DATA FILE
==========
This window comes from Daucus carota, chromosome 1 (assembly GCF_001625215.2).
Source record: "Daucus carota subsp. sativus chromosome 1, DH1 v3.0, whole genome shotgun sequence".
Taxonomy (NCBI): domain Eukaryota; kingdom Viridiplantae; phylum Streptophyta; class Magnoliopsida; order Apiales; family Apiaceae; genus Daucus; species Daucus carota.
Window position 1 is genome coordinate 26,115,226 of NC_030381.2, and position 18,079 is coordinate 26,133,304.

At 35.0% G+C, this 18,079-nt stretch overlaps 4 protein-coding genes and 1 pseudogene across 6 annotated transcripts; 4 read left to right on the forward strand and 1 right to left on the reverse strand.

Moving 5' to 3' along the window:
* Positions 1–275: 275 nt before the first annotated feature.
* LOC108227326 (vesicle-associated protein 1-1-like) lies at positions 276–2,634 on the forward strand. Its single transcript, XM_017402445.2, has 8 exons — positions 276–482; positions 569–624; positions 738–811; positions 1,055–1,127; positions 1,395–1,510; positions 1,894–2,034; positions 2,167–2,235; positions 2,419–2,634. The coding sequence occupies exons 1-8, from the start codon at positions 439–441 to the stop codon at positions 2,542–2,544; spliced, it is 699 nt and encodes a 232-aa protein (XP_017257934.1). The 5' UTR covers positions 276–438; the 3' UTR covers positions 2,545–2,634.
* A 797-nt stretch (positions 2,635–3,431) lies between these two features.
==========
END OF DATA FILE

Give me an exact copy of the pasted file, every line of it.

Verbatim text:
This window comes from Daucus carota, chromosome 1 (assembly GCF_001625215.2).
Source record: "Daucus carota subsp. sativus chromosome 1, DH1 v3.0, whole genome shotgun sequence".
Taxonomy (NCBI): domain Eukaryota; kingdom Viridiplantae; phylum Streptophyta; class Magnoliopsida; order Apiales; family Apiaceae; genus Daucus; species Daucus carota.
Window position 1 is genome coordinate 26,115,226 of NC_030381.2, and position 18,079 is coordinate 26,133,304.

At 35.0% G+C, this 18,079-nt stretch overlaps 4 protein-coding genes and 1 pseudogene across 6 annotated transcripts; 4 read left to right on the forward strand and 1 right to left on the reverse strand.

Moving 5' to 3' along the window:
* Positions 1–275: 275 nt before the first annotated feature.
* LOC108227326 (vesicle-associated protein 1-1-like) lies at positions 276–2,634 on the forward strand. Its single transcript, XM_017402445.2, has 8 exons — positions 276–482; positions 569–624; positions 738–811; positions 1,055–1,127; positions 1,395–1,510; positions 1,894–2,034; positions 2,167–2,235; positions 2,419–2,634. The coding sequence occupies exons 1-8, from the start codon at positions 439–441 to the stop codon at positions 2,542–2,544; spliced, it is 699 nt and encodes a 232-aa protein (XP_017257934.1). The 5' UTR covers positions 276–438; the 3' UTR covers positions 2,545–2,634.
* A 797-nt stretch (positions 2,635–3,431) lies between these two features.